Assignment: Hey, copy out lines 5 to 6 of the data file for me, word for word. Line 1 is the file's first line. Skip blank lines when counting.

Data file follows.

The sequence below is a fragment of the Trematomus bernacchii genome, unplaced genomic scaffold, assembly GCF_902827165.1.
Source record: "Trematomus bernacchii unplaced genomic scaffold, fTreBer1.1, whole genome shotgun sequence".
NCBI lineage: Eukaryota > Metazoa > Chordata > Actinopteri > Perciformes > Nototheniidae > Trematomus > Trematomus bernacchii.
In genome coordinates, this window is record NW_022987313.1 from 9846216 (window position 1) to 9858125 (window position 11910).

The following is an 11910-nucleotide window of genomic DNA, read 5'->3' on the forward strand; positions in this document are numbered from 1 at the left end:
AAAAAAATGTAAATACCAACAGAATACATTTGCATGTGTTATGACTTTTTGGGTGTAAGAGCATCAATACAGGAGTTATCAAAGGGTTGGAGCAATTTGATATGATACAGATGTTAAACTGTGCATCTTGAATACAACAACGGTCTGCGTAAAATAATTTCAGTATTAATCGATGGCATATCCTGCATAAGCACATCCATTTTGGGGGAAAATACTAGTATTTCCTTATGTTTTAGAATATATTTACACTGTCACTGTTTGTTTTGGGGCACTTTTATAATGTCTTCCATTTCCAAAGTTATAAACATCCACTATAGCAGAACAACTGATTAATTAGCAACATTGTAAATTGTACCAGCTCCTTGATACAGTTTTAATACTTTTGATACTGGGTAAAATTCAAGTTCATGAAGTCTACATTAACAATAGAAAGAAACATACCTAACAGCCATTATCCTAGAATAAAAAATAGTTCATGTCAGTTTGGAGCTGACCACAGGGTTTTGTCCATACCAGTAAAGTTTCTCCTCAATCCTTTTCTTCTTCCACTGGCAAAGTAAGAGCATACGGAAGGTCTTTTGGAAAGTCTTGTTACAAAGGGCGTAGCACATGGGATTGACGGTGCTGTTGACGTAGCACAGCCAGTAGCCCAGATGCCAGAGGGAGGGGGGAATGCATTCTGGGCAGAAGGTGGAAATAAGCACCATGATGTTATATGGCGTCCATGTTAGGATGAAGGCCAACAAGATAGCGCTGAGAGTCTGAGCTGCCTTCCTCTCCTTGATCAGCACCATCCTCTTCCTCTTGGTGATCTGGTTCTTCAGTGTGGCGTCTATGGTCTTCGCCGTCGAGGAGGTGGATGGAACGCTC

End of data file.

The following is an 11910-nucleotide window of genomic DNA, read 5'->3' on the forward strand; positions in this document are numbered from 1 at the left end:
AAAAAAATGTAAATACCAACAGAATACATTTGCATGTGTTATGACTTTTTGGGTGTAAGAGCATCAATACAGGAGTTATCAAAGGGTTGGAGCAATTTGATATGATACAGATGTTAAACTGTGCATCTTGAATACAACAACGGTCTGCGTAAAATAATTTCAGTATTAATCGATGGCATATCCTGCATAAGCACATCCATTTTGGGGGAAAATACTAGTATTTCCTTATGTTTTAGAATATATTTACACTGTCACTGTTTGTTTTGGGGCACTTTTATAATGTCTTCCATTTCCAAAGTTATAAACATCCACTATAGCAGAACAACTGATTAATTAGCAACATTGTAAATTGTACCAGCTCCTTGATACAGTTTTAATACTTTTGATACTGGGTAAAATTCAAGTTCATGAAGTCTACATTAACAATAGAAAGAAACATACCTAACAGCCATTATCCTAGAATAAAAAATAGTTCATGTCAGTTTGGAGCTGACCACAGGGTTTTGTCCATACCAGTAAAGTTTCTCCTCAATCCTTTTCTTCTTCCACTGGCAAAGTAAGAGCATACGGAAGGTCTTTTGGAAAGTCTTGTTACAAAGGGCGTAGCACATGGGATTGACGGTGCTGTTGACGTAGCACAGCCAGTAGCCCAGATGCCAGAGGGAGGGGGGAATGCATTCTGGGCAGAAGGTGGAAATAAGCACCATGATGTTATATGGCGTCCATGTTAGGATGAAGGCCAACAAGATAGCGCTGAGAGTCTGAGCTGCCTTCCTCTCCTTGATCAGCACCATCCTCTTCCTCTTGGTGATCTGGTTCTTCAGTGTGGCGTCTATGGTCTTCGCCGTCGAGGAGGTGGATGGAACGCTC